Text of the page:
LIAM CULLINS

The Keyhole Effect: A Digital Distillation

It’s been said by many that those who spend a lot of their time on social media end up lacking essential real-life social skills. Shorter attention spans have also been attributed to the web due to the abundance of potential distractions, but what if I told you that socialization in the real world can sometimes be the more distracting environment?

Now, I’m not saying that we should all become lifeless, introverted robots whenever we’re out in public, but a conversation I had with a friend last night got me thinking. We were discussing what exactly someone could get away with on social media sites (specifically Instagram) based on the implications of this image I’ve seen circulating around Facebook. While the image itself got a good laugh out of us, we started to considering a more disturbing side of what the internet would tolerate—many people may not care about racy images if the person in question was attractive enough.

We also considered the viral effect, which I’m sure most of the people are aware of, and realized how easy it is for something to explode in popularity nowadays. Because of this, many people looking to gain a following (myself included) unrealistically think that attracting a lot of buzz is easy, and certain cases, it is. But what sorts of things become viral? That’s the sad truth my friend and I realized in our discussion—many people let their eyes determine what they enjoy instead of their minds. Dwelling on something significant takes effort and time, but people in our fast-paced society generally prefer the quick laughs, quick reads, and quick tips.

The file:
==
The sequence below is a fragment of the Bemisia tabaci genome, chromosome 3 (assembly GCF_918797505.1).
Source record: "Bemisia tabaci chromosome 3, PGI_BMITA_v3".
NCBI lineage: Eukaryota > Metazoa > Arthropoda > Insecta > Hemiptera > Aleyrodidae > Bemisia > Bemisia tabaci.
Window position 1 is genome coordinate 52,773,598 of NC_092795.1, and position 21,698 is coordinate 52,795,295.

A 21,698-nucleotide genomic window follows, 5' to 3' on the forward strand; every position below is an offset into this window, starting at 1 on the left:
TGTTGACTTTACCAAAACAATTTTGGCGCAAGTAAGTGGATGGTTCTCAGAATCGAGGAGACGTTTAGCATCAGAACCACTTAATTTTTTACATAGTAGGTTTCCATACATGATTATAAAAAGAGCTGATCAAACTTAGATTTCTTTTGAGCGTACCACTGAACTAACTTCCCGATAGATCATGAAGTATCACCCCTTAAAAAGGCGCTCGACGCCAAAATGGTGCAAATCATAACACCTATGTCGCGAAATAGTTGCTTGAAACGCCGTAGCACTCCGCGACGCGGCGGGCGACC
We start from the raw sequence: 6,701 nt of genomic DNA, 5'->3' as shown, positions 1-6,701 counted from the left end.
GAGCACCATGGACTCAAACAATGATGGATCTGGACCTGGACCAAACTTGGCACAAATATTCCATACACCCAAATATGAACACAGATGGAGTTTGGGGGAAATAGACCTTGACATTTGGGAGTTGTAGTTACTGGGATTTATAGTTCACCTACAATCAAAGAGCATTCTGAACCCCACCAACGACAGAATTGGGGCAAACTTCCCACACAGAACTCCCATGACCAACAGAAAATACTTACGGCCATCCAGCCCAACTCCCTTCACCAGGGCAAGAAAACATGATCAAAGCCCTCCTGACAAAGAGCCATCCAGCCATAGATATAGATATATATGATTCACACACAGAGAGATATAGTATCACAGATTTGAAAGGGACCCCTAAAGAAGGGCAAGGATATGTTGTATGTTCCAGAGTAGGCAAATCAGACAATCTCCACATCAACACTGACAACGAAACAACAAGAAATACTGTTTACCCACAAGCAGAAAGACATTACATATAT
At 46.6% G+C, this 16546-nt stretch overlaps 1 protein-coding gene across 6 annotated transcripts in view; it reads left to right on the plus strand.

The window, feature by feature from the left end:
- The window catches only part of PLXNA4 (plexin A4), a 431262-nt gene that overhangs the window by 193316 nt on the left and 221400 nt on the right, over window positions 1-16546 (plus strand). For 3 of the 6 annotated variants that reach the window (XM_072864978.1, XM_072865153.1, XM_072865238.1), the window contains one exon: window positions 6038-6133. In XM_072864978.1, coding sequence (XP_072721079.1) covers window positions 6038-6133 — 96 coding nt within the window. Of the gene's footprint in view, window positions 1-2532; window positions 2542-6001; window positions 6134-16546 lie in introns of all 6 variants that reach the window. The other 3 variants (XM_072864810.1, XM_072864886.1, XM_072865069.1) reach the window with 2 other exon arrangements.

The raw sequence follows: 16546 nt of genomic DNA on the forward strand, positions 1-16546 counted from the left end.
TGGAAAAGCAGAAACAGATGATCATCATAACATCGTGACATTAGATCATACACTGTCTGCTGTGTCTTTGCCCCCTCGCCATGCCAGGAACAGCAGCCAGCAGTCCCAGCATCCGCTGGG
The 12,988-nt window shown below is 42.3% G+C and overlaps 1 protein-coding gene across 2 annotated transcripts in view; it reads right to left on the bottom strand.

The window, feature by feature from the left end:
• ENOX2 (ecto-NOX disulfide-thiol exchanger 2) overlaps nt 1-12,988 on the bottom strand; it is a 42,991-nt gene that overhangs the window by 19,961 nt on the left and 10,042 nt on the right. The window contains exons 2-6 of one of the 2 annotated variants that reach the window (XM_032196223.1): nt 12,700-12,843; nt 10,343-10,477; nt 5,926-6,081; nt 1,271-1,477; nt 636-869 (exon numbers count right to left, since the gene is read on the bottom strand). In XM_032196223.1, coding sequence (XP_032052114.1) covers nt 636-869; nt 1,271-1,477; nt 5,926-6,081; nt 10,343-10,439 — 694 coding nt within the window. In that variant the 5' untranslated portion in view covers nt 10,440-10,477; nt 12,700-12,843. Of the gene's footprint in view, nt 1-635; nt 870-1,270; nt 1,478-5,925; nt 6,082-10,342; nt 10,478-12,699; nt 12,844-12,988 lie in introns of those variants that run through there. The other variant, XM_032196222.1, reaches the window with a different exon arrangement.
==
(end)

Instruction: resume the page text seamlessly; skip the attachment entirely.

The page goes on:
Now, what’s this “keyhole effect” that the title’s talking about? Well, take a second to really think about what social media is compared to everyday life. Whether you realize it or not, every time you see a stranger, you make some sort of observation and assumption about them. If they’re elderly, you assume that they have grandchildren. If they’re overweight, you may think that they don’t care enough to take better care of themselves. If they’re gruff and have dirty, worn clothing, you may assume that they work a hard labor job, or are a grease monkey. I’m not trying to paint these observations in either light, but I am saying that you make them all the time, and whenever you’re in public, strangers make them about you, too.

A social media profile is something entirely different, something that you have complete control over. You can include as much or as little information about yourself as you like. Your profile picture can be a photo of yourself, 0r a picture of essentially anything—a celebrity, a pet, a cartoon character. For anyone who plays a lot of online games, you know that a lot of the time, you only have a voice to go off of, if even that. Sometimes a person is represented by nothing but a stream of text you receive when messaging them. This is what I mean by a keyhole effect—a distillation of who a person is, free from assumptions and opinions made based on physical appearance, mannerisms, attire, and the like. Yes, sometimes these can be misleading (it’s practically second nature to suspect anyone online of being a predator), but I think it’s also a unique and powerful side effect of our technological world that most people don’t seem to acknowledge. I’ve made many friends online due to this effect, because if you’re sincere, the lack of other input and distractions has a way of carving you down to your truest form.

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